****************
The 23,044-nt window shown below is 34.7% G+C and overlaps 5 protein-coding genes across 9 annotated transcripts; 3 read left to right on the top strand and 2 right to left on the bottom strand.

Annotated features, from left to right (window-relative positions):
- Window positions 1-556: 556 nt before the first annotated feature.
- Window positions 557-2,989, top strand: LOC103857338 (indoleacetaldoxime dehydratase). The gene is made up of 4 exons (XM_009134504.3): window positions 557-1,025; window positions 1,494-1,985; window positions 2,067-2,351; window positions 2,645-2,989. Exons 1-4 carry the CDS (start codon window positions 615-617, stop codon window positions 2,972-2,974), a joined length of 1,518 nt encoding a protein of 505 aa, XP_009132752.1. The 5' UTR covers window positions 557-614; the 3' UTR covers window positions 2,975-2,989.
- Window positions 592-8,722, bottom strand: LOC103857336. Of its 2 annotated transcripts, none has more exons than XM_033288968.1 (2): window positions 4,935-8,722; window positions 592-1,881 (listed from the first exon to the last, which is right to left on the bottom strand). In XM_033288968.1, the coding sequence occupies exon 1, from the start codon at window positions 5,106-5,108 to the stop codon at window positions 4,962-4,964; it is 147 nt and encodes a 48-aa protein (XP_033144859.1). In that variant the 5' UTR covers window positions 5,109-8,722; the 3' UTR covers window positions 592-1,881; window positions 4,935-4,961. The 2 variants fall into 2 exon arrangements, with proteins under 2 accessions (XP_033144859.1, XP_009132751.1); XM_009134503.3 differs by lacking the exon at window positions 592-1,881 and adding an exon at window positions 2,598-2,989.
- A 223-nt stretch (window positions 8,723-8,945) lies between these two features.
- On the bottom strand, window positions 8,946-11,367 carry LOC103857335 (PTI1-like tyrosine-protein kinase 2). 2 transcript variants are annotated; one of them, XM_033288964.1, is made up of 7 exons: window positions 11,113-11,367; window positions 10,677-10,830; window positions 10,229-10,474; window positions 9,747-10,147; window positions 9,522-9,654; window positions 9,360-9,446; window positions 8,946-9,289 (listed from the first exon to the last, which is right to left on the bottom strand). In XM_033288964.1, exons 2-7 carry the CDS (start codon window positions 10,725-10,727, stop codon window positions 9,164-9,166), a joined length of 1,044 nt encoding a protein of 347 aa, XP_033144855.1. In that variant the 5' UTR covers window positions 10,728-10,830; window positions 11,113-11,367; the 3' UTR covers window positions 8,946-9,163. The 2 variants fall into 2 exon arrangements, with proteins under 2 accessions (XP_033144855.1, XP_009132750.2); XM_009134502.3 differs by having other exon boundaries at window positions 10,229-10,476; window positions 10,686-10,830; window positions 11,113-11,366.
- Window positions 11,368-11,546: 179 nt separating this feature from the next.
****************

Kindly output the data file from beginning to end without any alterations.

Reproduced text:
The 23,044-nt window shown below is 34.7% G+C and overlaps 5 protein-coding genes across 9 annotated transcripts; 3 read left to right on the top strand and 2 right to left on the bottom strand.

Annotated features, from left to right (window-relative positions):
- Window positions 1-556: 556 nt before the first annotated feature.
- Window positions 557-2,989, top strand: LOC103857338 (indoleacetaldoxime dehydratase). The gene is made up of 4 exons (XM_009134504.3): window positions 557-1,025; window positions 1,494-1,985; window positions 2,067-2,351; window positions 2,645-2,989. Exons 1-4 carry the CDS (start codon window positions 615-617, stop codon window positions 2,972-2,974), a joined length of 1,518 nt encoding a protein of 505 aa, XP_009132752.1. The 5' UTR covers window positions 557-614; the 3' UTR covers window positions 2,975-2,989.
- Window positions 592-8,722, bottom strand: LOC103857336. Of its 2 annotated transcripts, none has more exons than XM_033288968.1 (2): window positions 4,935-8,722; window positions 592-1,881 (listed from the first exon to the last, which is right to left on the bottom strand). In XM_033288968.1, the coding sequence occupies exon 1, from the start codon at window positions 5,106-5,108 to the stop codon at window positions 4,962-4,964; it is 147 nt and encodes a 48-aa protein (XP_033144859.1). In that variant the 5' UTR covers window positions 5,109-8,722; the 3' UTR covers window positions 592-1,881; window positions 4,935-4,961. The 2 variants fall into 2 exon arrangements, with proteins under 2 accessions (XP_033144859.1, XP_009132751.1); XM_009134503.3 differs by lacking the exon at window positions 592-1,881 and adding an exon at window positions 2,598-2,989.
- A 223-nt stretch (window positions 8,723-8,945) lies between these two features.
- On the bottom strand, window positions 8,946-11,367 carry LOC103857335 (PTI1-like tyrosine-protein kinase 2). 2 transcript variants are annotated; one of them, XM_033288964.1, is made up of 7 exons: window positions 11,113-11,367; window positions 10,677-10,830; window positions 10,229-10,474; window positions 9,747-10,147; window positions 9,522-9,654; window positions 9,360-9,446; window positions 8,946-9,289 (listed from the first exon to the last, which is right to left on the bottom strand). In XM_033288964.1, exons 2-7 carry the CDS (start codon window positions 10,725-10,727, stop codon window positions 9,164-9,166), a joined length of 1,044 nt encoding a protein of 347 aa, XP_033144855.1. In that variant the 5' UTR covers window positions 10,728-10,830; window positions 11,113-11,367; the 3' UTR covers window positions 8,946-9,163. The 2 variants fall into 2 exon arrangements, with proteins under 2 accessions (XP_033144855.1, XP_009132750.2); XM_009134502.3 differs by having other exon boundaries at window positions 10,229-10,476; window positions 10,686-10,830; window positions 11,113-11,366.
- Window positions 11,368-11,546: 179 nt separating this feature from the next.